Meet the Staff: Jon Blakemore – May 2013

by Jennifer Greene

1. So what is your current job position?  How long have you worked at LLLReptile?  What were you hired as?

Currently: Breeding facility manager.  Worked here? Over 10 years, a long time!  Starting position was reptile specialist and clerk and cage cleaner!

2. Which store did you first start shopping at?  Was that the same store you began working at?

At the time I began, we only had the Oceanside store – so that’s where I shopped at, which was in its old location, over at 609 mission avenue.  Because it was the only one, that’s where I started working at.

3. What was your first reptile?  Do you still have it?

Kingsnake, wildcaught California kingsnake, I was in my early teens and caught it.  No, I don’t have it anymore, had to let it go because my mom wouldn’t let me keep it.

4. What do you keep at home now?
Phelsuma klemmeri are currently the only reptiles I have at home.

5. Do you have a favorite reptile?  Why that one?  Has it changed over the years?
I would have to say that I’m very partial to leachianus geckos.  The overall size of them, and the fact that they were so rare to see when we first started got me very interested in them. And they were probably one of the first animals I really started breeding, so they will always have a special place in my heart.

6. What do you do for fun outside of work/reptiles?

I’m a father, constantly in an adventure with my children.  I am also a musician, currently in the band Oceanside Sound System, and I’ve been playing music and touring for the entire time I’ve been a part of LLLReptile!  I also love to surf and skate here in Southern California, and I am a practitioner of the martial art of Muay Thai.

7. What are your favorite bands?  One CD everyone should absolutely listen to at least once?

Open to many genres of music, but I’m a punk rocker at heart.  For me, I think bands like Black Flag are essential if you’re going to be a youth, especially in Southern California.
At least one time in their life, everyone should listen to Bad Brains, Banned in DC.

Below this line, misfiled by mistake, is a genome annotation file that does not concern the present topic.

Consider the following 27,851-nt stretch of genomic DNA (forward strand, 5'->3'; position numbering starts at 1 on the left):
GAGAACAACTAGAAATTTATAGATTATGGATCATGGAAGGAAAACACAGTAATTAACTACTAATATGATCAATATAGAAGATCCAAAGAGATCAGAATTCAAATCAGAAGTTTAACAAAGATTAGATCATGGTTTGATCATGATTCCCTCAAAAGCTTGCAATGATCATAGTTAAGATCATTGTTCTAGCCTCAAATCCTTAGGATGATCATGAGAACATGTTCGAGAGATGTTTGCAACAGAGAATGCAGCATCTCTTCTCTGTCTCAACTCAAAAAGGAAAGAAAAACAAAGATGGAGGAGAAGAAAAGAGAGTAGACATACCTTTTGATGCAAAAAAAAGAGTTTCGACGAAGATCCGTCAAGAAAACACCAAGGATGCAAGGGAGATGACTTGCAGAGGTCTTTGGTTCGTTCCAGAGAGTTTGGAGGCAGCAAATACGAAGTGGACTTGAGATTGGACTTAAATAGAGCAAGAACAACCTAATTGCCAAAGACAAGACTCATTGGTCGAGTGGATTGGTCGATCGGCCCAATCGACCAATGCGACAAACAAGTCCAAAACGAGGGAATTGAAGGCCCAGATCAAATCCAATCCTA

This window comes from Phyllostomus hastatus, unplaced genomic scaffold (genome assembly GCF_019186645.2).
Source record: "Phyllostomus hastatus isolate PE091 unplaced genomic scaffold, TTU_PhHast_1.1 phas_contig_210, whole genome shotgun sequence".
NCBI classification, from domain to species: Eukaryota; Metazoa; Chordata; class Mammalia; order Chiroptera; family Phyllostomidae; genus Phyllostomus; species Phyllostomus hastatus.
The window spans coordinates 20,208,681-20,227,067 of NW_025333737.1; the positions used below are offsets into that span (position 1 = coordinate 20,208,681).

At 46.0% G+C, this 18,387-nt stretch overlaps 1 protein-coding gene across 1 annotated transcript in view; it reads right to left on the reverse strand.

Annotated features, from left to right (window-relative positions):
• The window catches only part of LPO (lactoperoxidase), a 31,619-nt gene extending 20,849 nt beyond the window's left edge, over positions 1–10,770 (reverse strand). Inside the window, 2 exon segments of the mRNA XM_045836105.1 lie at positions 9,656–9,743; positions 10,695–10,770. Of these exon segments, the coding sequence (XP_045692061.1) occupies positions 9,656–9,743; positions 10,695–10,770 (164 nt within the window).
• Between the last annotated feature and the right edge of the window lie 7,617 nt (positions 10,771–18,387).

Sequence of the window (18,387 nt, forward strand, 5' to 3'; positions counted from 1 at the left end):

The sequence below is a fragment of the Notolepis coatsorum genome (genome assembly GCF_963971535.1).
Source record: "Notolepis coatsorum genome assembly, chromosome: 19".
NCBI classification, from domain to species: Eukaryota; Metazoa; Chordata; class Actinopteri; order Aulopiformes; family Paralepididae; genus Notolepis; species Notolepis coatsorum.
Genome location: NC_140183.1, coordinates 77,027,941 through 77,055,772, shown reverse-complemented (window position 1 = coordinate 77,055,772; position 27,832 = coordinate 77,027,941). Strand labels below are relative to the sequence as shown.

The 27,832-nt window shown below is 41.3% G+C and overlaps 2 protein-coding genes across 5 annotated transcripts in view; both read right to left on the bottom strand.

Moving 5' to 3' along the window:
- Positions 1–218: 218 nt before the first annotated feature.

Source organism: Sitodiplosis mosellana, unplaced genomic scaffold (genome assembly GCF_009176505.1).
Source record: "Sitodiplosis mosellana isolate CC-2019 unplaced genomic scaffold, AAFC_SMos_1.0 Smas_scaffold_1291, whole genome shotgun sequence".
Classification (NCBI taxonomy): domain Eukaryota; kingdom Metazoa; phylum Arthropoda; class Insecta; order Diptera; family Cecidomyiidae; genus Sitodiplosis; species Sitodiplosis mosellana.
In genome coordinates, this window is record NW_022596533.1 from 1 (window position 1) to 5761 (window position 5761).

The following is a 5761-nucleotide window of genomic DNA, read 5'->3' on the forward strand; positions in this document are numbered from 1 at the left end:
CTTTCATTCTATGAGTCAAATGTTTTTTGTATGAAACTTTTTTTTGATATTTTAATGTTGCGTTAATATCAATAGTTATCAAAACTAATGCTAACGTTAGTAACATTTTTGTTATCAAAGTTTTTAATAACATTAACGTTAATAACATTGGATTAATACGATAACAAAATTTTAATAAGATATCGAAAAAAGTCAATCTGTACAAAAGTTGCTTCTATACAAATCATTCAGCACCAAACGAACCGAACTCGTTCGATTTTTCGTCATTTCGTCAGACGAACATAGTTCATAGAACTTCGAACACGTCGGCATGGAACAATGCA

8. Craziest/funniest work story:

Probably one of the worst ones was cleaning our massive amount of rodents, an employee that was working at the time opened one of the drawers above me and it was full of water that had gotten clogged in the line.  The drawer opened and I was covered head to toe in a liquid mixture of water, feces, and rodent bedding.  I actually had to drive home half naked to change.

9. Are you scared of anything? Any (ANY!) animal you absolutely won’t touch/work with?

I fear nothing.

10. What’s one piece of advice you’d give to someone new in the hobby? 
Remember why you got into the hobby in the first place – because you have a love for reptiles. Don’t let it just become a job.

Inside the Reptile Industry with Loren Leigh – April 2013



 by Loren Leigh

If there is one place that should be on the top of any field herper’s list it is Africa, but more specifically, Tanzania.  An amazing country officially known as the United Republic of Tanzania is located on the East Coast of Africa, south of Kenya, and the country’s shore lines are the Indian Ocean.   Tanzania has some of the most diverse wildlife on earth and on my visit here in 2005, along with friends Donald Schultz and Jeff Lemm, we saw it all.

Loren and Donald in an African village 

Tanzania is the world’s 31st-largest country.  It is mountainous in the northeast, where Mount Kilimanjaro, Africa’s highest peak, is situated. To the north and west are the Great Lakes of Africa: Lake Victoria (Africa’s largest lake), Lake Tanganyika (the continent’s deepest lake), and to the southwest lies Lake Nyasa. Central Tanzania comprises a large plateau with plains and arable land. The eastern shore is hot and humid, with the island of Zanzibar lying just offshore.